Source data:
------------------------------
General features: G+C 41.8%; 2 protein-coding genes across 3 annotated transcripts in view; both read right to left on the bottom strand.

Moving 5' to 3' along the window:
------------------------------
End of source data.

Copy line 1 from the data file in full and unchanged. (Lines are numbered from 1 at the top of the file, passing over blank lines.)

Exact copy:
General features: G+C 41.8%; 2 protein-coding genes across 3 annotated transcripts in view; both read right to left on the bottom strand.